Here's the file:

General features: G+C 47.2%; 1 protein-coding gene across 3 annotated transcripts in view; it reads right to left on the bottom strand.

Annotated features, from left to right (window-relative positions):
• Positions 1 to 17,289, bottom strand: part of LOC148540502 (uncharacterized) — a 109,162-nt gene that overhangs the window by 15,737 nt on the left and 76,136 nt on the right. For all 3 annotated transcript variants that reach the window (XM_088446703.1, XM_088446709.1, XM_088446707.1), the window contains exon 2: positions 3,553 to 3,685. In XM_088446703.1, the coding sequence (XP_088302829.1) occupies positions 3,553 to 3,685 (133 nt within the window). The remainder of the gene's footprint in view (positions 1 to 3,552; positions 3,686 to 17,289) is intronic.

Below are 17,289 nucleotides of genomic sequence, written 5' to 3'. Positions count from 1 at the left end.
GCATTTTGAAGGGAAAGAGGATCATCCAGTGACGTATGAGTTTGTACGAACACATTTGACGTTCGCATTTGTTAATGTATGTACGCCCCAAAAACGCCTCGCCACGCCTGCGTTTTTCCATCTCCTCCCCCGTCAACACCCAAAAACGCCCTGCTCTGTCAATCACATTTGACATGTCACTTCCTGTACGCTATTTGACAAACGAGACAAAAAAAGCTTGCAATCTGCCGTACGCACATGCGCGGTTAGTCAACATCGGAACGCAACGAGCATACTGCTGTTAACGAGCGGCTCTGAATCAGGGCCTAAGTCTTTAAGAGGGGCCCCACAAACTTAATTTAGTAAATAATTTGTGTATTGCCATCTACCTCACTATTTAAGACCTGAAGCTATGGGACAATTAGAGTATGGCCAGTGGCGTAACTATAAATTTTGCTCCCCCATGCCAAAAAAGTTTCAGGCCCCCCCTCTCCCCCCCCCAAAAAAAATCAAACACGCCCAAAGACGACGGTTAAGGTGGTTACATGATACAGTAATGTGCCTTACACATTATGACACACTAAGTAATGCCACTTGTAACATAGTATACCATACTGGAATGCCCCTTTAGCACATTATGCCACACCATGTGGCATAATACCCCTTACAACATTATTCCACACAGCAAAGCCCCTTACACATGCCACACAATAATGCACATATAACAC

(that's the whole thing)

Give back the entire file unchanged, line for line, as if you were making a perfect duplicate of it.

General features: G+C 47.2%; 1 protein-coding gene across 3 annotated transcripts in view; it reads right to left on the bottom strand.

Annotated features, from left to right (window-relative positions):
• Positions 1 to 17,289, bottom strand: part of LOC148540502 (uncharacterized) — a 109,162-nt gene that overhangs the window by 15,737 nt on the left and 76,136 nt on the right. For all 3 annotated transcript variants that reach the window (XM_088446703.1, XM_088446709.1, XM_088446707.1), the window contains exon 2: positions 3,553 to 3,685. In XM_088446703.1, the coding sequence (XP_088302829.1) occupies positions 3,553 to 3,685 (133 nt within the window). The remainder of the gene's footprint in view (positions 1 to 3,552; positions 3,686 to 17,289) is intronic.

Below are 17,289 nucleotides of genomic sequence, written 5' to 3'. Positions count from 1 at the left end.
GCATTTTGAAGGGAAAGAGGATCATCCAGTGACGTATGAGTTTGTACGAACACATTTGACGTTCGCATTTGTTAATGTATGTACGCCCCAAAAACGCCTCGCCACGCCTGCGTTTTTCCATCTCCTCCCCCGTCAACACCCAAAAACGCCCTGCTCTGTCAATCACATTTGACATGTCACTTCCTGTACGCTATTTGACAAACGAGACAAAAAAAGCTTGCAATCTGCCGTACGCACATGCGCGGTTAGTCAACATCGGAACGCAACGAGCATACTGCTGTTAACGAGCGGCTCTGAATCAGGGCCTAAGTCTTTAAGAGGGGCCCCACAAACTTAATTTAGTAAATAATTTGTGTATTGCCATCTACCTCACTATTTAAGACCTGAAGCTATGGGACAATTAGAGTATGGCCAGTGGCGTAACTATAAATTTTGCTCCCCCATGCCAAAAAAGTTTCAGGCCCCCCCTCTCCCCCCCCCAAAAAAAATCAAACACGCCCAAAGACGACGGTTAAGGTGGTTACATGATACAGTAATGTGCCTTACACATTATGACACACTAAGTAATGCCACTTGTAACATAGTATACCATACTGGAATGCCCCTTTAGCACATTATGCCACACCATGTGGCATAATACCCCTTACAACATTATTCCACACAGCAAAGCCCCTTACACATGCCACACAATAATGCACATATAACAC